Given in anything like massive doses, strychnia produces powerful and characteristic tetanic convulsions. The first symptoms are developed in from a few minutes to an hour after the administration; the patient feels a sudden sense of suffocation and dyspnoea; the head and limbs begin to jerk in a shuddering manner; the limbs are then suddenly stretched out rigidly; the hands are clenched; the head is bent backwards; and at last the whole body is stiffly arched, so as to rest upon the head and the heels. The soles of the feet are arched; the belly is hard and tense as a board; the chest is fixed, and breathing is nearly arrested. In the height of the spasm, the face looks dusky and congested, and the eyeballs stand out strongly. The jaw-muscles are also affected with spasm, and the throat is dry, with a sense of choking. Meanwhile the intellect remains quite unclouded, and the patient often expresses a sense of impending death. After the paroxysm has lasted for a minute or two, there is usually a relaxation; in this interval the patient suffers only from soreness of the muscles, but before long he experiences sensations which warn him that the fit is returning, and cries out for some one to hold him or rub his limbs. It is worthy of notice that the jaw-muscles are never so soon or so powerfully affected as in tetanus from ordinary causes. After one or two or a succession of paroxysms, respiration stops in the middle of a fit, and the heart soon after ceases to beat. The smallest dose which has produced a fatal result is half a grain; but several persons have recovered after swallowing even larger quantities, the paroxysms gradually becoming less violent, and the intervals longer. The only remarkable fact to be noted after death is the rapid or almost immediate occurrence of rigor mortis which, however, is not universal.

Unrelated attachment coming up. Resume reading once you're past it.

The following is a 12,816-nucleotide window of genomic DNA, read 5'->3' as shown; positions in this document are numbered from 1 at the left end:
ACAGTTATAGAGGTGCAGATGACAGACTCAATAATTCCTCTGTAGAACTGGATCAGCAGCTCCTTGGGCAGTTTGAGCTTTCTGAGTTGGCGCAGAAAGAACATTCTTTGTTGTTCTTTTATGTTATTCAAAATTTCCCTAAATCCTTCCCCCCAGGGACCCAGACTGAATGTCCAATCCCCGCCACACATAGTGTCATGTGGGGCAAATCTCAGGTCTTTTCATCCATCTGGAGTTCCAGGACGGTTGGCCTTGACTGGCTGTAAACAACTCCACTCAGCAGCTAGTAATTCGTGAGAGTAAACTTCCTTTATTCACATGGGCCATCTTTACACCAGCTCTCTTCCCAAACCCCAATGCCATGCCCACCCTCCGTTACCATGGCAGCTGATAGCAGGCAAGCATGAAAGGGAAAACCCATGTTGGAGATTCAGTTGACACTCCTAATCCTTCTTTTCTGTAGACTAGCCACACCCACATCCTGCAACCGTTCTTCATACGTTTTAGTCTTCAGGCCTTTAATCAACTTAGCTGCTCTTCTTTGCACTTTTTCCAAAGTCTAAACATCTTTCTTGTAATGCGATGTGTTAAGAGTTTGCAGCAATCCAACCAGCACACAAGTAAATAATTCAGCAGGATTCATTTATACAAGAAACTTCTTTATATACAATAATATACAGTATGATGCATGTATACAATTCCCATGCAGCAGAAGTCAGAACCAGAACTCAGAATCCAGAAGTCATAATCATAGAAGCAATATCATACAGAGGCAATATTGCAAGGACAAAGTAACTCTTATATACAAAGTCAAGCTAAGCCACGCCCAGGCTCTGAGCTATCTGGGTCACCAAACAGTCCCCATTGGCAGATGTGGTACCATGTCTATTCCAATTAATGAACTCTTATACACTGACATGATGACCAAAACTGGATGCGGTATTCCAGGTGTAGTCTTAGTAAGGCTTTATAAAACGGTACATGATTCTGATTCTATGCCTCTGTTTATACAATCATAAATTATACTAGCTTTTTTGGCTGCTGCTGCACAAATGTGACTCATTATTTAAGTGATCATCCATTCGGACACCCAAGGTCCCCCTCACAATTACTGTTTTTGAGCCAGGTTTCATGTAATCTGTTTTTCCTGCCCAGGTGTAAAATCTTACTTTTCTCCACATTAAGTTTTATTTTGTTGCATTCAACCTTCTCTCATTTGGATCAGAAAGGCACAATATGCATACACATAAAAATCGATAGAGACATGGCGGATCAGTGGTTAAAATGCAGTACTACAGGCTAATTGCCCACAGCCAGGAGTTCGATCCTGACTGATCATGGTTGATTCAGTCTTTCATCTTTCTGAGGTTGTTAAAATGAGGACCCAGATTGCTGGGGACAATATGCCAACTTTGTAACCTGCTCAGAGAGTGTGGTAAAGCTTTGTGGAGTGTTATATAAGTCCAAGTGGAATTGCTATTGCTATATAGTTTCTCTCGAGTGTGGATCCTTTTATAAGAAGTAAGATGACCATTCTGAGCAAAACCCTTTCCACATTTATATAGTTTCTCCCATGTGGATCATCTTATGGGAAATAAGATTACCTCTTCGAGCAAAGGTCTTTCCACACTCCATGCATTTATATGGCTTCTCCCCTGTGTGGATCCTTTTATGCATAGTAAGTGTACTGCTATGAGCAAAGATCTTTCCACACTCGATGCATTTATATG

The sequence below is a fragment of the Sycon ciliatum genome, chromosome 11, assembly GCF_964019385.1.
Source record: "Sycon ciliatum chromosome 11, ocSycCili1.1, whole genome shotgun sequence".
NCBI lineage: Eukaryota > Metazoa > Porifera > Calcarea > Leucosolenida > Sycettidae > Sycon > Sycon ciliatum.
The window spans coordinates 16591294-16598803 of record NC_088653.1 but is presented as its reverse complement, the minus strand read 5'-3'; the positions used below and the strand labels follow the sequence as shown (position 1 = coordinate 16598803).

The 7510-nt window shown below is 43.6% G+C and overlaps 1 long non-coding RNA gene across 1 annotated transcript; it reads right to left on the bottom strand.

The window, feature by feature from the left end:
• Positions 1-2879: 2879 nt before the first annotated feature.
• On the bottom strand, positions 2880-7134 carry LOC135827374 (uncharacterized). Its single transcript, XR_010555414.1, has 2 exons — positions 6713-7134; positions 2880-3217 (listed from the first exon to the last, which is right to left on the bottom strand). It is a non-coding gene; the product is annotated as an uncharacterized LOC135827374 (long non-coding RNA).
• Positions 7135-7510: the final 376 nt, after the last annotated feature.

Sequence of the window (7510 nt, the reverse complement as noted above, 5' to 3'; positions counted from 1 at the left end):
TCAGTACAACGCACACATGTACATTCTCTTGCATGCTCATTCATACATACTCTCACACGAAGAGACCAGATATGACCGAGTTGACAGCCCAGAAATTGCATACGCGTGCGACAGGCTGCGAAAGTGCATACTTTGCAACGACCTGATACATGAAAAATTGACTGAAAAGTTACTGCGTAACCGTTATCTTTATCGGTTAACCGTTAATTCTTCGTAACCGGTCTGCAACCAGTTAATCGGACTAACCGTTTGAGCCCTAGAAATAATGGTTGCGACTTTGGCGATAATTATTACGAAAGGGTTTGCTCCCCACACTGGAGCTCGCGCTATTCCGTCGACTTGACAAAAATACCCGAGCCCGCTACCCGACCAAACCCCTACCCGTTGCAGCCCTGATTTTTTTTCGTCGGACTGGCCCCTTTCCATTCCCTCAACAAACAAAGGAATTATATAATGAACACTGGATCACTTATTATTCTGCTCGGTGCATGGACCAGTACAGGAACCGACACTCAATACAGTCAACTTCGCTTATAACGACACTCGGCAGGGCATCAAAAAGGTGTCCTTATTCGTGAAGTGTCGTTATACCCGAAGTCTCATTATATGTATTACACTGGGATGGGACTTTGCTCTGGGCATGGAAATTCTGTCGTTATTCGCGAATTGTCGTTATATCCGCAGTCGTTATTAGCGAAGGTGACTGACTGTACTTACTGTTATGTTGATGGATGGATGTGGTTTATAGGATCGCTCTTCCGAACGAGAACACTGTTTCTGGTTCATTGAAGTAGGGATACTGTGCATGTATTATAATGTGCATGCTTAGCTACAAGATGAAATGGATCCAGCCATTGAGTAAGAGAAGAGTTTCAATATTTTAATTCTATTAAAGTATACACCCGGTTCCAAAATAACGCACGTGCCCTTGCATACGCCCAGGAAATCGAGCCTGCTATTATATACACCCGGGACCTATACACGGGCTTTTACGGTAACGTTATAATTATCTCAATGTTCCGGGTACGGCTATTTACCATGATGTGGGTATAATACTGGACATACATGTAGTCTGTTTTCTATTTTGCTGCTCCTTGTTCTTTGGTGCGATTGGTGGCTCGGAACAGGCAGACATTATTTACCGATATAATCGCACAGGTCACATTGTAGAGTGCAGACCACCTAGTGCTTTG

1 It has been erroneously stated that other alkaloids answer to this test, but Dr. Guy has very clearly proved that nothing but. strychnia produces the particular sequence of color-changes above described.

It is certain that the chief action of strychnia is exerted upon the spinal cord; the brain, in ordinary cases, does not appear to be noticeably affected. The action upon the cord produces an extremely exalted reflex irritability, through which it is, and not by direct action on the motor nerves, that the convulsions are produced. The sensory nerves are but seldom influenced, and then only in a partial and indirect manner.

Such are the phenomena of strychnia-poisoning by very large doses; sundry minor effects produced by smaller but still poisonous doses remain to be noticed. In the early days of the medicinal use of strychnia, when unwisely large doses were constantly administered, the patients were frequently thrown into a state of heightened reflex irritability, in which, though there were no absolute paroxysms, frequent twitchings of the muscles occurred, causing great discomfort and restlessness, and often rendering continuous sleep impossible. And although strychnia does not ordinarily appear to affect the brain directly, singular cerebral phenomena are occasionally induced by too large medicinal doses. The more frequent of these are greatly heightened irritability of the optic and the auditory nerves, so that brilliant light and loud sounds produce a painful impression; but in a few cases there is a true cerebral intoxication, resembling slight drunkenness. In short, though the more violent and characteristically poisonous effects of sttrychnia are due to the special action upon the cord above mentioned, it can hardly be doubted that strychnia exerts a minor influence upon every part of the nervous centres, and particularly upon the vaso-motor centres.